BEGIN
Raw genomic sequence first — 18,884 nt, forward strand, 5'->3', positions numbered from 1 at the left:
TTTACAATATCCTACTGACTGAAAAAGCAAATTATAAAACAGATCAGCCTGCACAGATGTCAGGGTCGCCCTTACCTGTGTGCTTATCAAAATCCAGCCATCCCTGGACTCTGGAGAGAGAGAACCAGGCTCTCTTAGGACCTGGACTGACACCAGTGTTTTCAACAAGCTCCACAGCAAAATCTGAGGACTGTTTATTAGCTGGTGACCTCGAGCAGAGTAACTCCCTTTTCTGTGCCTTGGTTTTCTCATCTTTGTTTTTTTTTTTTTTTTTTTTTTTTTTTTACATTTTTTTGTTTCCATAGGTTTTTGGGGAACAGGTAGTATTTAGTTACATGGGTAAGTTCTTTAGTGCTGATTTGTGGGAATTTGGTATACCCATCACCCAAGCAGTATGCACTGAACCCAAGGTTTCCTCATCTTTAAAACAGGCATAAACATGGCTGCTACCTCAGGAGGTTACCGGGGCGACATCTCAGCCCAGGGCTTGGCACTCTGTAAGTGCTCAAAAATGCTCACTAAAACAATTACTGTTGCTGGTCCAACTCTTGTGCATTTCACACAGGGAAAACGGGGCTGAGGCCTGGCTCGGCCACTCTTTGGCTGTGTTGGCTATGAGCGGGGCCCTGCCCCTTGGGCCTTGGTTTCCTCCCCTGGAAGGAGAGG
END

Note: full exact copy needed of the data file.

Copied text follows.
Raw genomic sequence first — 18,884 nt, forward strand, 5'->3', positions numbered from 1 at the left:
TTTACAATATCCTACTGACTGAAAAAGCAAATTATAAAACAGATCAGCCTGCACAGATGTCAGGGTCGCCCTTACCTGTGTGCTTATCAAAATCCAGCCATCCCTGGACTCTGGAGAGAGAGAACCAGGCTCTCTTAGGACCTGGACTGACACCAGTGTTTTCAACAAGCTCCACAGCAAAATCTGAGGACTGTTTATTAGCTGGTGACCTCGAGCAGAGTAACTCCCTTTTCTGTGCCTTGGTTTTCTCATCTTTGTTTTTTTTTTTTTTTTTTTTTTTTTTTTACATTTTTTTGTTTCCATAGGTTTTTGGGGAACAGGTAGTATTTAGTTACATGGGTAAGTTCTTTAGTGCTGATTTGTGGGAATTTGGTATACCCATCACCCAAGCAGTATGCACTGAACCCAAGGTTTCCTCATCTTTAAAACAGGCATAAACATGGCTGCTACCTCAGGAGGTTACCGGGGCGACATCTCAGCCCAGGGCTTGGCACTCTGTAAGTGCTCAAAAATGCTCACTAAAACAATTACTGTTGCTGGTCCAACTCTTGTGCATTTCACACAGGGAAAACGGGGCTGAGGCCTGGCTCGGCCACTCTTTGGCTGTGTTGGCTATGAGCGGGGCCCTGCCCCTTGGGCCTTGGTTTCCTCCCCTGGAAGGAGAGG